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Submitted 9:45 a.m.
02.24.2015
Letter to the Editor

It is a somewhat vicious cycle as these are the least likely folks to get hired in a tight economy and then they go back to jail for court debt owed. ”

Adele Bruch-Appel of Media, PA

My son is currently incarcerated at local county (for profit) prison in Delaware County, PA. He was told that once he is out on parole/probation that if he didn't pay his court fines in a timely fashion that this was a violation and he could be incarerated due to non-payment. This would be true even if he was unemployed. Several other prisoners who were on his block are there for non-payment of their court fines and fees.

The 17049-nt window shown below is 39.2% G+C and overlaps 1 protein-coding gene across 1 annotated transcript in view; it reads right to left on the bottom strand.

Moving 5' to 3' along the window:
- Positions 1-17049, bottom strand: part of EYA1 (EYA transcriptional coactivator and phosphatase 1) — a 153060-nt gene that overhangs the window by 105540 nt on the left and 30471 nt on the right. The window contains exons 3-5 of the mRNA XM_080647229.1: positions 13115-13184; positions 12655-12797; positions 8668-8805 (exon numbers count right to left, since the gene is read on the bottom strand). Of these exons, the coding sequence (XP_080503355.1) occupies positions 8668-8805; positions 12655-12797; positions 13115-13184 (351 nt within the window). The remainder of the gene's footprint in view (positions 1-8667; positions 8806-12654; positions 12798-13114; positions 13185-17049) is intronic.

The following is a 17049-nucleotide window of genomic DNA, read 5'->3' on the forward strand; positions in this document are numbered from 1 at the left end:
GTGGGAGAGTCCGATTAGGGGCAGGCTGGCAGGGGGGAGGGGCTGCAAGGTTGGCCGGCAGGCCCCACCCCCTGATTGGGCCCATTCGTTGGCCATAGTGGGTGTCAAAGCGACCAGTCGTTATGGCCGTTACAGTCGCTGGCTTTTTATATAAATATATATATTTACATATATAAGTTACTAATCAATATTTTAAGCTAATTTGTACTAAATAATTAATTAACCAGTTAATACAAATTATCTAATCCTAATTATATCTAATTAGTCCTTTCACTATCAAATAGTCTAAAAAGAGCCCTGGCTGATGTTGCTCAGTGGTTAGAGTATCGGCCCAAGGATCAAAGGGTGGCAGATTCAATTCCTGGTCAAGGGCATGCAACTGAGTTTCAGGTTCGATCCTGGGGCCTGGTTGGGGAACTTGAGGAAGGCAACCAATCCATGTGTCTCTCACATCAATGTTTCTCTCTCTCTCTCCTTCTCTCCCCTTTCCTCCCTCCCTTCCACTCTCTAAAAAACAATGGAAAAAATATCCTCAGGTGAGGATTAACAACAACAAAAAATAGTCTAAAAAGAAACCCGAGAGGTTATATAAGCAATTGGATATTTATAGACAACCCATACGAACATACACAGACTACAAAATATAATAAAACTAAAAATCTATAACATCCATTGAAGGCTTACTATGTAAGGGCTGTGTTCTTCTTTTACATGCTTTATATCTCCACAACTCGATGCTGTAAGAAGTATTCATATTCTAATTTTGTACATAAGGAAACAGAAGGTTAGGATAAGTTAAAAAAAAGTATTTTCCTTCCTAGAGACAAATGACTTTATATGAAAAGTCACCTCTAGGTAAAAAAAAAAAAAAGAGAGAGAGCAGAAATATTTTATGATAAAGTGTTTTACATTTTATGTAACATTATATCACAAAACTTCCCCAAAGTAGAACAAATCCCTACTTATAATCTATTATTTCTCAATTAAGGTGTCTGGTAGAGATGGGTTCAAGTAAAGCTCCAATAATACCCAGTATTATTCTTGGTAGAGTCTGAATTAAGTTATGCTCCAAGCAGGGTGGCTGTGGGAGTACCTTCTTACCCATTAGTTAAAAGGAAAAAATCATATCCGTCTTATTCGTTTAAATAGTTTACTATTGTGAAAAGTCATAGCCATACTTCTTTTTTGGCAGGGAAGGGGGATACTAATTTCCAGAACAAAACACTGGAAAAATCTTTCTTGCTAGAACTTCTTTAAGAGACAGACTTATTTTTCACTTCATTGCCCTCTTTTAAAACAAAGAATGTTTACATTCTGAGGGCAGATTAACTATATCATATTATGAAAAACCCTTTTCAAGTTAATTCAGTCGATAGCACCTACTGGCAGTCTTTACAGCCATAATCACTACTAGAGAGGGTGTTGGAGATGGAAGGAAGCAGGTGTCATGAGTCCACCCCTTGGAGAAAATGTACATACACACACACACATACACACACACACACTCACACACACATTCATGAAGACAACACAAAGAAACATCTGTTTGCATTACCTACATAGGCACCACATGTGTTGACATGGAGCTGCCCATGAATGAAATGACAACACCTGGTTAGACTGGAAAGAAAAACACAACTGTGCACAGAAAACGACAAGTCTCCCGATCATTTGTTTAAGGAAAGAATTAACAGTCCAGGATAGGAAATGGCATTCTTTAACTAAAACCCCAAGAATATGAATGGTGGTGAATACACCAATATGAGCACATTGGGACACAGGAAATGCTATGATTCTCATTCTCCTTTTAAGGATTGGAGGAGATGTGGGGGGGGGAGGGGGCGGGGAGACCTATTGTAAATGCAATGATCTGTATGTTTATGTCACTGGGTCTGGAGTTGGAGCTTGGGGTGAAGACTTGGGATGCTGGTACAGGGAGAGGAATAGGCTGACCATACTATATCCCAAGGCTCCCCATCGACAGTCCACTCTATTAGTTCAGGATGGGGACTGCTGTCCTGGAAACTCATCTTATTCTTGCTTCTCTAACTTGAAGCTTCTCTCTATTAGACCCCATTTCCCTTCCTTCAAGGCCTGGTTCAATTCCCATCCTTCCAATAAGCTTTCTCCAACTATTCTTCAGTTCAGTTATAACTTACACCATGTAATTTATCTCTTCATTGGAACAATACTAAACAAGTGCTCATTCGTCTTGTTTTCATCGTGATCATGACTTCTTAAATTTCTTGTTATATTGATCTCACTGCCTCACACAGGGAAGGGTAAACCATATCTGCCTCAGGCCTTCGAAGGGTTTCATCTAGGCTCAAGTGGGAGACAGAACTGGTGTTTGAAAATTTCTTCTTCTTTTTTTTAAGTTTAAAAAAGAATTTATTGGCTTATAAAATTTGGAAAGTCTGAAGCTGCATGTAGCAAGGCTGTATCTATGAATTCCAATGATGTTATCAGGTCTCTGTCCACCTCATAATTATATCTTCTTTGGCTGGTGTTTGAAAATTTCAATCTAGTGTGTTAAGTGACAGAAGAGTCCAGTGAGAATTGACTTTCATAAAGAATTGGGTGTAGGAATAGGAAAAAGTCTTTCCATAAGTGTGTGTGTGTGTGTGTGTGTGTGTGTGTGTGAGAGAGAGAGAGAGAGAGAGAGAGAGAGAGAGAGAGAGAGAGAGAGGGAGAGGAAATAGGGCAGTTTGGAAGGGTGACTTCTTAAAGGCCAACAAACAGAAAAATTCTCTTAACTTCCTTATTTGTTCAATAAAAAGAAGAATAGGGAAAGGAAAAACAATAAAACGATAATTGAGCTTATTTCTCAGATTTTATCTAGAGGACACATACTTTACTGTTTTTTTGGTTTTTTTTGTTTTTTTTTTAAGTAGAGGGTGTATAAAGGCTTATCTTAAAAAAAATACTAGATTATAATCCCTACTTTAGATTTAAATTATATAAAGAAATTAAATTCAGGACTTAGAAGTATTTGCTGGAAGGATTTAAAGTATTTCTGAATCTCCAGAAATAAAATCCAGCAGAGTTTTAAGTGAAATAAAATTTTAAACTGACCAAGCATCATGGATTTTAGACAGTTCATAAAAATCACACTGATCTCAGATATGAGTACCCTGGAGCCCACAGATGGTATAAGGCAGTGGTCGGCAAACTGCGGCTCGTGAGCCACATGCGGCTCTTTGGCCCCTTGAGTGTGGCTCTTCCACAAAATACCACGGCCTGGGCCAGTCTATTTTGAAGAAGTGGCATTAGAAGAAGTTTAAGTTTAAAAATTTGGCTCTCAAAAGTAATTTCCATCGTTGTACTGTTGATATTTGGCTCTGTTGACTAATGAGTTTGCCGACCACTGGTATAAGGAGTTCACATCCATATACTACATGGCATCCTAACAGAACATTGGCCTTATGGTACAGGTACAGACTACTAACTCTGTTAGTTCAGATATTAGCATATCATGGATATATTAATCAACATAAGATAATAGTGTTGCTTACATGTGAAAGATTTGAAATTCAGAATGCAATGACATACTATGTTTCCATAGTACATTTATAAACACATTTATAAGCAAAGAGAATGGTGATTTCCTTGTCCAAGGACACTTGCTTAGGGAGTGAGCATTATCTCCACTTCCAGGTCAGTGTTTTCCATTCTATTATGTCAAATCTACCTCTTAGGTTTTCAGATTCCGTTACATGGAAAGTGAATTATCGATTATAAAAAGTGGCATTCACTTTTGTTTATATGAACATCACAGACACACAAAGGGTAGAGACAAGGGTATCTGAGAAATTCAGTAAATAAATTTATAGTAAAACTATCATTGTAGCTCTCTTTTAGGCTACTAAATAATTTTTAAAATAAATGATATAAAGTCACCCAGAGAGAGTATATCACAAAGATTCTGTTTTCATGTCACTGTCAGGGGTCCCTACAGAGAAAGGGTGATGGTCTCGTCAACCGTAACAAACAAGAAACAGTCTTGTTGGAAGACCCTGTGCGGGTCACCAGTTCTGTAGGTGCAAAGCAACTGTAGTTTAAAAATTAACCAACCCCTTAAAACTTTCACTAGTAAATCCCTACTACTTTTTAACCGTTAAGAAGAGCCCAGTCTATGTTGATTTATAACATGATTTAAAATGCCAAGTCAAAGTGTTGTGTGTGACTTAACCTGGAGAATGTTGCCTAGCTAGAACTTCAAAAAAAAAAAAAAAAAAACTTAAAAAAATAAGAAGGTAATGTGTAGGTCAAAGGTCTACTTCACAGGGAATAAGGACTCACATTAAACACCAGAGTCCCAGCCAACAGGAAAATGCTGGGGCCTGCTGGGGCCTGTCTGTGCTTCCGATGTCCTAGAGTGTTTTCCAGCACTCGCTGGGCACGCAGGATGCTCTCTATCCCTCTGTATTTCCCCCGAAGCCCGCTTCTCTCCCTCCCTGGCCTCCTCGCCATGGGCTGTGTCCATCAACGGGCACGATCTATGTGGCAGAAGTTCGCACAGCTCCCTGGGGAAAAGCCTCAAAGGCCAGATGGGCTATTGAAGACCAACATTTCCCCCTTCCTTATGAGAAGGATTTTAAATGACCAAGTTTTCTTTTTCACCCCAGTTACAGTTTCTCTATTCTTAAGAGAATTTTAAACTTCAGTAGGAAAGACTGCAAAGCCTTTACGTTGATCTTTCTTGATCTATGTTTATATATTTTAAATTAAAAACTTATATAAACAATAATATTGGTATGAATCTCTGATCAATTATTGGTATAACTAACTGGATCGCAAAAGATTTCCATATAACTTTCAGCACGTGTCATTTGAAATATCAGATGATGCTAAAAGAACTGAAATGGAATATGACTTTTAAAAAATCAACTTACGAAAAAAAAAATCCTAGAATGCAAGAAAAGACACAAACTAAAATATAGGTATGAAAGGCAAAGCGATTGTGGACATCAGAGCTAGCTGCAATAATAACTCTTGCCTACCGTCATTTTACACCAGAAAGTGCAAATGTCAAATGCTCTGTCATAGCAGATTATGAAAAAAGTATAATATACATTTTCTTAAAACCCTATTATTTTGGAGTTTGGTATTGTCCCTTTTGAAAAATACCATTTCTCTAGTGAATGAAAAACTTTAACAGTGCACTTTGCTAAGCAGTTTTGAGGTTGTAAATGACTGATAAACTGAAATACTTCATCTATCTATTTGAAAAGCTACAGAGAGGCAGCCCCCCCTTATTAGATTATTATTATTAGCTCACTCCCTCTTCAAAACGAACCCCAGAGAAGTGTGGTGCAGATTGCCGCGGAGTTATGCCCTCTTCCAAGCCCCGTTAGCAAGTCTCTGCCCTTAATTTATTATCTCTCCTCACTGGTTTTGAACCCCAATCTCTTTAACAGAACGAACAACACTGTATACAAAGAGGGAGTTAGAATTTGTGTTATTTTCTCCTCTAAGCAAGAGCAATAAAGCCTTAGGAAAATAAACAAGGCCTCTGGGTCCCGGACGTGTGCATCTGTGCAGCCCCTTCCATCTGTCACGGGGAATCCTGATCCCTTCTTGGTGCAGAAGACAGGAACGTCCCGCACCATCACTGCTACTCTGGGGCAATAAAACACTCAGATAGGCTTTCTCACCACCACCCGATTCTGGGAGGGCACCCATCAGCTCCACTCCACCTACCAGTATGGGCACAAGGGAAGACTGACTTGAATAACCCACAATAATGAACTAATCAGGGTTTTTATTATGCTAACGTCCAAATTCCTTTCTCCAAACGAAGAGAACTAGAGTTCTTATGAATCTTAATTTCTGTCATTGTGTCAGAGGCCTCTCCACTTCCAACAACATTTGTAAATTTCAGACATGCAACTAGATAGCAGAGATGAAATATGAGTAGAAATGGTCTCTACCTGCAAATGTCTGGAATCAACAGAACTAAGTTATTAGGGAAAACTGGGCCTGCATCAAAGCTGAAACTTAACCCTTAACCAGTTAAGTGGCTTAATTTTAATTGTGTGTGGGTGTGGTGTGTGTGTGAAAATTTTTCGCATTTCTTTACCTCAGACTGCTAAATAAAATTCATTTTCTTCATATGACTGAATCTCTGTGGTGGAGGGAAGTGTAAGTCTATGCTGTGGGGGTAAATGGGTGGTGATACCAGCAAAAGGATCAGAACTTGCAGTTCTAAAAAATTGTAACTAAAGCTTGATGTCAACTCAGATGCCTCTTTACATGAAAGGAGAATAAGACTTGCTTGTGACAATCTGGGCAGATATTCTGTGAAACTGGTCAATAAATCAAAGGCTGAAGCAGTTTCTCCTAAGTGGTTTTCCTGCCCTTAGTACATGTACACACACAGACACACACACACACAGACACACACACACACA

It is a somewhat vicious cycle as these are the least likely folks to get hired in a tight economy and then they go back to jail for court debt owed. And then when they get out again it is even harder for them to get work - plus they owe even more money. Dickensonian to say the least.

Thanks for your good work.

 
These letters written in response to
News February 24, 2015
Congress outlawed them. The Supreme Court ruled them unconstitutional. Yet they live on.